Crawford Killian's book is packed with tips on how to structure information for a web page - how to format, how to edit for clarity and brevity - how to use navigation cues and hold reader interest. The section on grammar reviews the basics from a web perspective. He also covers persuasion, editing and marketing your writing, and offers lots of links to illustrate good writing.
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If you're new to Web writing, or to writing generally, you may find Crawford Killian's Writing for the Web useful. Beginners will appreciate the discussion of the major differences between how readers process information online versus in print. And novice writers will benefit from the book's middle section, which focuses on essentials of good writing ("Opt for Strong Verbs over Weak Ones"; "Avoid Cliches"; "Use Simple Sentences"; "Subject-verb disagreements"; etc.). This discussion of writing and editing fundamentals represents more than a third of the book's 137 pages.
As useful as these general writing tips are, they're nothing new to anyone who has read Strunk and White's The Elements of Style or William Zinnser's On Writing Well. Similarly, I think I've learned much more about Web writing by reading non-Web-specific copywriting books. What I was looking for--and didn't get more than a surface treatment of--is a discussion about organizing information on the Web, taking full advantage of the power of hypertext to provide information, and learning more about ways to grab people's attention online.
If you want to write your first Web site and have limited writing experience, this book is a good place to start. You'll get a good overview of the many decisions a Web writer faces, and you'll also pick up a number of good writing tips. But if you're looking to move beyond the basics and develop a dynamically written, marketing-savvy site, look elsewhere for more detailed information.
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If you can cram yourself into a time machine and magically go back to 1994, then this book will be a big help. If you're with the rest of us here in 2001, then find another source of help. The badly outdated information about the nature of the Web is only topped by the author's annoying choices of "catchwords" to use throughout the book. "Chunks," for example, apparently means blocks of text containing fewer than 100 words (it's also the author's recommended maximum page length). Not so bad by itself, but when used repeatedly, and with variation (chunk it, chunking), the practice gets a bit annoying. In the preface, the author reveals a bias to print media, which is unnecessary if you read the introduction. I'd suggest taking tips from someone who's worked regularly on the Web and finds it an engaging medium--instead of someone with a limited understanding of the Web's potential who works on it only as a sideline.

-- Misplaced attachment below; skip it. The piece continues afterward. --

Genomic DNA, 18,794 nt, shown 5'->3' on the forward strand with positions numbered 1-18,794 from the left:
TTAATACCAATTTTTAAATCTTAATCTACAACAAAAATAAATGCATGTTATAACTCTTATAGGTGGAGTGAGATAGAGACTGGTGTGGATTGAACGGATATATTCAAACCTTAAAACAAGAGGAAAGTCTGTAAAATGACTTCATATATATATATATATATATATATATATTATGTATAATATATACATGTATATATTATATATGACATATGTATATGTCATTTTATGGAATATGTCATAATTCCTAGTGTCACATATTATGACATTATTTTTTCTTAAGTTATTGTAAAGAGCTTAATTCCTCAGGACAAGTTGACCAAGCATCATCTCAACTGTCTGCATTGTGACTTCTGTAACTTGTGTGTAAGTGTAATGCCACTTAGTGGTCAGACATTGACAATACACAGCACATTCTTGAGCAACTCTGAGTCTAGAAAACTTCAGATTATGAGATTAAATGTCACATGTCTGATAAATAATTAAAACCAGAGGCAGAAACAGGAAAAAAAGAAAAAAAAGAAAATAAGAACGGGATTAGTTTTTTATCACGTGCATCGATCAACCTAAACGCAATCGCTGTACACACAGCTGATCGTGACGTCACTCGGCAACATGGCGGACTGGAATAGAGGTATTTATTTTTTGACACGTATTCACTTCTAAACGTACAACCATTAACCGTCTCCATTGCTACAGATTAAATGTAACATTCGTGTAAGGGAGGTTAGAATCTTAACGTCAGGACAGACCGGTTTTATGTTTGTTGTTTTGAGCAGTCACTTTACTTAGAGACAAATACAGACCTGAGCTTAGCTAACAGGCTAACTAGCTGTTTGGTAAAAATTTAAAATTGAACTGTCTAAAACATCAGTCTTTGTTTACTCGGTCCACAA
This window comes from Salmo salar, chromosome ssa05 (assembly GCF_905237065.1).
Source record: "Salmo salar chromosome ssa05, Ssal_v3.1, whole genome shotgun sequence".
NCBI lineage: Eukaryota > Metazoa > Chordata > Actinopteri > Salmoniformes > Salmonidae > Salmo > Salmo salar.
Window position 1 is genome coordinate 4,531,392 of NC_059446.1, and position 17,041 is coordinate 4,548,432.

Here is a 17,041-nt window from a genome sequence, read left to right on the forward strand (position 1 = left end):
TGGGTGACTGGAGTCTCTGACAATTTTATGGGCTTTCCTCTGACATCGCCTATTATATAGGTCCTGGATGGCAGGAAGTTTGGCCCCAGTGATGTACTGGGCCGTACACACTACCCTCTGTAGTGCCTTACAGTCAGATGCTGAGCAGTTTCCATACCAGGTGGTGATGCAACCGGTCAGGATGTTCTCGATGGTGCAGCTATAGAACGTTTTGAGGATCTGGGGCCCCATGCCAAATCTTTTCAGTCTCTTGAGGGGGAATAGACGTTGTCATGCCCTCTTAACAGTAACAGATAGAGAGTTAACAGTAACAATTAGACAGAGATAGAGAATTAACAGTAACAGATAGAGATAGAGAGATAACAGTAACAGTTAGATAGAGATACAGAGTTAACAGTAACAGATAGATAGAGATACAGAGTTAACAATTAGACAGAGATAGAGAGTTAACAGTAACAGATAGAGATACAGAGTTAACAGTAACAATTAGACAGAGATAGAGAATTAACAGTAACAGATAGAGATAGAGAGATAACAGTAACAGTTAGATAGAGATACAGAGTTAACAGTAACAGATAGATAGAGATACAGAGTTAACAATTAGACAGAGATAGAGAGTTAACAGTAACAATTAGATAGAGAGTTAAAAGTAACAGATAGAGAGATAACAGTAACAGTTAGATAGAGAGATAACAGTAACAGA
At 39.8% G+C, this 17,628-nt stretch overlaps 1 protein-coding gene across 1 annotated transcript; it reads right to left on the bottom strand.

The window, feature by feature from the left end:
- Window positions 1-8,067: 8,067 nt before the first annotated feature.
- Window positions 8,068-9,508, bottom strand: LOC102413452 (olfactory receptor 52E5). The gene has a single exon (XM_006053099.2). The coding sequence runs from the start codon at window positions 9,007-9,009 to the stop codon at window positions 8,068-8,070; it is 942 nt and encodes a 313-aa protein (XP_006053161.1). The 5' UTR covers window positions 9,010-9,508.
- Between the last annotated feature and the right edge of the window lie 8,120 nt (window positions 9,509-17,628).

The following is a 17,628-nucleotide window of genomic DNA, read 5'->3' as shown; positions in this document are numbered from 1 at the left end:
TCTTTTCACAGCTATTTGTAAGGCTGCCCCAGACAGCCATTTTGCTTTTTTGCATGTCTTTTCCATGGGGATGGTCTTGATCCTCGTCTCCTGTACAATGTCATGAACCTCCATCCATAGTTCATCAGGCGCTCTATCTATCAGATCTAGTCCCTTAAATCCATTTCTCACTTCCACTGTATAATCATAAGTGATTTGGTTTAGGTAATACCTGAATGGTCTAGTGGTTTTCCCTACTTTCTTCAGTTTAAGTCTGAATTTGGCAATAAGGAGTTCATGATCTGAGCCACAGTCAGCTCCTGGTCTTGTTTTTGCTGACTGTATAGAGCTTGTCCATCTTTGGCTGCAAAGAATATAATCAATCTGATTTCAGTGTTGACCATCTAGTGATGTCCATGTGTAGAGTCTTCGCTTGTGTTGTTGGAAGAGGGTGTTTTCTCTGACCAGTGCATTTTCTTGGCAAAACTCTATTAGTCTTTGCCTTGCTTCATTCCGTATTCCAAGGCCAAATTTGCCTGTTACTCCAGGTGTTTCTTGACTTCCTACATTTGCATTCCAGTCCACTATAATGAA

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Writing for the Web written by Crawford Kilian will assist Web developers and Website content providers to craft better Web communication that will attract the attention of the Websurfing public and increase the likelihood of producing more favorable results.
Readers will learn that the Internet has produced different demands in publishing. While cool Web graphics, video clips, sounds, and creative HTML programming may have their place in Web development, Kilian believes that the content of HTML - plain text, has been geatly overlooked. He points out that the real purpose of publishing on the Web is to publish text to communicate. Other elements of Website design serve primarily as decorations and have clouded the true purpose of Web publishing. They can also become distracting and actually inhibit Web content comprehension.
Kilian encourages his readers to use the Web for a variety of purposes such as publishing e-zines and finding employment and he shows readers how they can create Web content that will get attention. His emphasis is clearly placed on composing and displaying text. Readers will learn the importance of targeting their specific audiences, how to determine content subject matter, how to structure and display content for maximum visual impact, how to compose effective sentences, choosing the right wording, and selecting appropriate font styles.
This book is a concise guide to Web writing that will provide readers with ideas and encouragement to advance their own literary pursuits. Sample content, writing resources, and the focus on textual content make this book a good choice to jumpstart a Web-writing career - perhaps yours! Highly recommended!